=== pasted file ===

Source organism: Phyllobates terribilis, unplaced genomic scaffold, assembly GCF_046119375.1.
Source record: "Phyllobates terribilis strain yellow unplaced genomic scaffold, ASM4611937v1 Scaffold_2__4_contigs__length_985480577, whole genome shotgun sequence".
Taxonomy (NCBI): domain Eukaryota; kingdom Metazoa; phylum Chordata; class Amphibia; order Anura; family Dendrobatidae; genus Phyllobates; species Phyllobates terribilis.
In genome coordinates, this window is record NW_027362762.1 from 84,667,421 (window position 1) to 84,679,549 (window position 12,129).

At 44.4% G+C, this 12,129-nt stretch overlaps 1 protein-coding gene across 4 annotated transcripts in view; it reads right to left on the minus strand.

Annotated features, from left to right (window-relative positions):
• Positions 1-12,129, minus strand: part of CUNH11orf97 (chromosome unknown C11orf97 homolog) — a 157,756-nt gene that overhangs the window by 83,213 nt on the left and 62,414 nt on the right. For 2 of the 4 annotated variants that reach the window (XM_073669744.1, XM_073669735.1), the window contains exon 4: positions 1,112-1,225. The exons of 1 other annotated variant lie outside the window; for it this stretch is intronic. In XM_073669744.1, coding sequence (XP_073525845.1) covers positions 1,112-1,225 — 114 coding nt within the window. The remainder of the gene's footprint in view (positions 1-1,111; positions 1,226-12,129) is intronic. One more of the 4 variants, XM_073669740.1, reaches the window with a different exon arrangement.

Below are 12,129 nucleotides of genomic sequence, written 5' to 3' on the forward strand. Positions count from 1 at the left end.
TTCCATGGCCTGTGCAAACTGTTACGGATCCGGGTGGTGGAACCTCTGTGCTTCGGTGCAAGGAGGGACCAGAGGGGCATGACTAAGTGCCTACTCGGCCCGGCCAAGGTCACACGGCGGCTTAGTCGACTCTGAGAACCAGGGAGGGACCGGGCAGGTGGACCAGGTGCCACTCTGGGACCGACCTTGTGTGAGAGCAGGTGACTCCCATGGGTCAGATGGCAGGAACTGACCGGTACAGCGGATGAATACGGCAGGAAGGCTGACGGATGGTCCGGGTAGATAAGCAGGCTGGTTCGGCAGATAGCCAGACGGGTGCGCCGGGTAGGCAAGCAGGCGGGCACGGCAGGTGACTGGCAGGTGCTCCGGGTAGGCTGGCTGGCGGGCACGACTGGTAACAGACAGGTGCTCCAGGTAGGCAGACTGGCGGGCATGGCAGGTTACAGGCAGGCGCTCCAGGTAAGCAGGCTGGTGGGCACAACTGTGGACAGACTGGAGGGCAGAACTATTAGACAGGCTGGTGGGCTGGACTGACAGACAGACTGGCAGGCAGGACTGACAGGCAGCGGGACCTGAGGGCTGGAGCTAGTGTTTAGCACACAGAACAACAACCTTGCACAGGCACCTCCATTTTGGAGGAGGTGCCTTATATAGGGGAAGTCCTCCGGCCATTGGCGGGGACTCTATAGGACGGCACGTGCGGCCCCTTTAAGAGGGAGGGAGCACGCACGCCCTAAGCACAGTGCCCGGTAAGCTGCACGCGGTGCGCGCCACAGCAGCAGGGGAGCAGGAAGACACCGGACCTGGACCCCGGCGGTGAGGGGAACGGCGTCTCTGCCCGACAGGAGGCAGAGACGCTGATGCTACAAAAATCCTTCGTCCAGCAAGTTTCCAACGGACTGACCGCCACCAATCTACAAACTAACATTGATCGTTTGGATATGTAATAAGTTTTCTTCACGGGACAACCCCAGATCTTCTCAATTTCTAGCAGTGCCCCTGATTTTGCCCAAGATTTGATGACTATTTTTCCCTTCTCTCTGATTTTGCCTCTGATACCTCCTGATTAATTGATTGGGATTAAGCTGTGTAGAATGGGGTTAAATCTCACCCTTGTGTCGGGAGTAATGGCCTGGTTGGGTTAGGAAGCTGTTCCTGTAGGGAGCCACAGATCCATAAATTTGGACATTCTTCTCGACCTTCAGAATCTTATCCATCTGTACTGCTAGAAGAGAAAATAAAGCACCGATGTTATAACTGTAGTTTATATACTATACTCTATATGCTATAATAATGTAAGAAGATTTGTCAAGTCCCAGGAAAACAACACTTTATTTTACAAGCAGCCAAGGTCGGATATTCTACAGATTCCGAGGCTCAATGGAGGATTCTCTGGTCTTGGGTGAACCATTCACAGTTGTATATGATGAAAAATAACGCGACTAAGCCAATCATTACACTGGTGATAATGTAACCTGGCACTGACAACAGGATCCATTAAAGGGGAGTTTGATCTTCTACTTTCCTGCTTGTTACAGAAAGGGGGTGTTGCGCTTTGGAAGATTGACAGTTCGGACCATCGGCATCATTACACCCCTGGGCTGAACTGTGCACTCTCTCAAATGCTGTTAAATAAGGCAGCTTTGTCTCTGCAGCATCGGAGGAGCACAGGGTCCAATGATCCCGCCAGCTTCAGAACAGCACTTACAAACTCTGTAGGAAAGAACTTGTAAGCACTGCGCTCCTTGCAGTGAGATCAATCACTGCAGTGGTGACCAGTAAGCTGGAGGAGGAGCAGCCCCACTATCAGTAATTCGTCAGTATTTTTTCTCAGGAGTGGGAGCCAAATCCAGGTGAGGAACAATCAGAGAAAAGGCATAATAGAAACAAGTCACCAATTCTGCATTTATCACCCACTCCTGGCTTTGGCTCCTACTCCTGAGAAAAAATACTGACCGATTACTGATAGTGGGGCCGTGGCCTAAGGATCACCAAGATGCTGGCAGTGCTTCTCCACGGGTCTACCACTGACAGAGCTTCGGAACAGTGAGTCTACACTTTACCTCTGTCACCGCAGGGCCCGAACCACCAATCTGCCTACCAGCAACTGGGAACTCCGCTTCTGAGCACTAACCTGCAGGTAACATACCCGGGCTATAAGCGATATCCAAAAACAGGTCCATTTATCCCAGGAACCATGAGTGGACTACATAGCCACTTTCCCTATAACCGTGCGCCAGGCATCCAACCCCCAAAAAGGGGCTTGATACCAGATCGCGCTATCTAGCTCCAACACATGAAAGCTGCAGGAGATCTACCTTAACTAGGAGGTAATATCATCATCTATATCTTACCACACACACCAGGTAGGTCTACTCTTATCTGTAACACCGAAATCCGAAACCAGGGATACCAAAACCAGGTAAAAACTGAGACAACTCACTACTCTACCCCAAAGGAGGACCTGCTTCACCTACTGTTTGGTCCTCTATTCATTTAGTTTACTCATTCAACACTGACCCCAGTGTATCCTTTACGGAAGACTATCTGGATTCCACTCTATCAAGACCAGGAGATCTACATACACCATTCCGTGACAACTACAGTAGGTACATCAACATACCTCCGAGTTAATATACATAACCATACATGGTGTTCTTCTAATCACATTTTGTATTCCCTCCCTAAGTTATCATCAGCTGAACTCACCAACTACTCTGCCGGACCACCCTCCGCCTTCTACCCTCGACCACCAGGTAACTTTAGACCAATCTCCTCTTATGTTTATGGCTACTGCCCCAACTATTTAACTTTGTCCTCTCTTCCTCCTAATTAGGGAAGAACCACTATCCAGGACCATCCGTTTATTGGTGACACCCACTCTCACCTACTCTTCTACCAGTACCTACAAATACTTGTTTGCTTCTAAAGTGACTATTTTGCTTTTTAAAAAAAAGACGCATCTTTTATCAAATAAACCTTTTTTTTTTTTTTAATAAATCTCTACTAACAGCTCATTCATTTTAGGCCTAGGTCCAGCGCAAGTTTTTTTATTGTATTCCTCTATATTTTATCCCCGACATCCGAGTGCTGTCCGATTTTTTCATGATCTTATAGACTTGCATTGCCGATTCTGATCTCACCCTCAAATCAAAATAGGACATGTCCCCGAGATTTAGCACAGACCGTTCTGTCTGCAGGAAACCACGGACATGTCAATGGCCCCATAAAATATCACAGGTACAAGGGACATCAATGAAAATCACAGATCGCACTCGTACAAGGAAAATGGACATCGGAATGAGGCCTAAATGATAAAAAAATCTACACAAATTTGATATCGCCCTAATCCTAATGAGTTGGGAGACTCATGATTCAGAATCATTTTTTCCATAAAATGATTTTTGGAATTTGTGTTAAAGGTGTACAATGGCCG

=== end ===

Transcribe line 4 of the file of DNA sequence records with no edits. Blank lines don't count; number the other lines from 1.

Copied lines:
In genome coordinates, this window is record NW_027362762.1 from 84,667,421 (window position 1) to 84,679,549 (window position 12,129).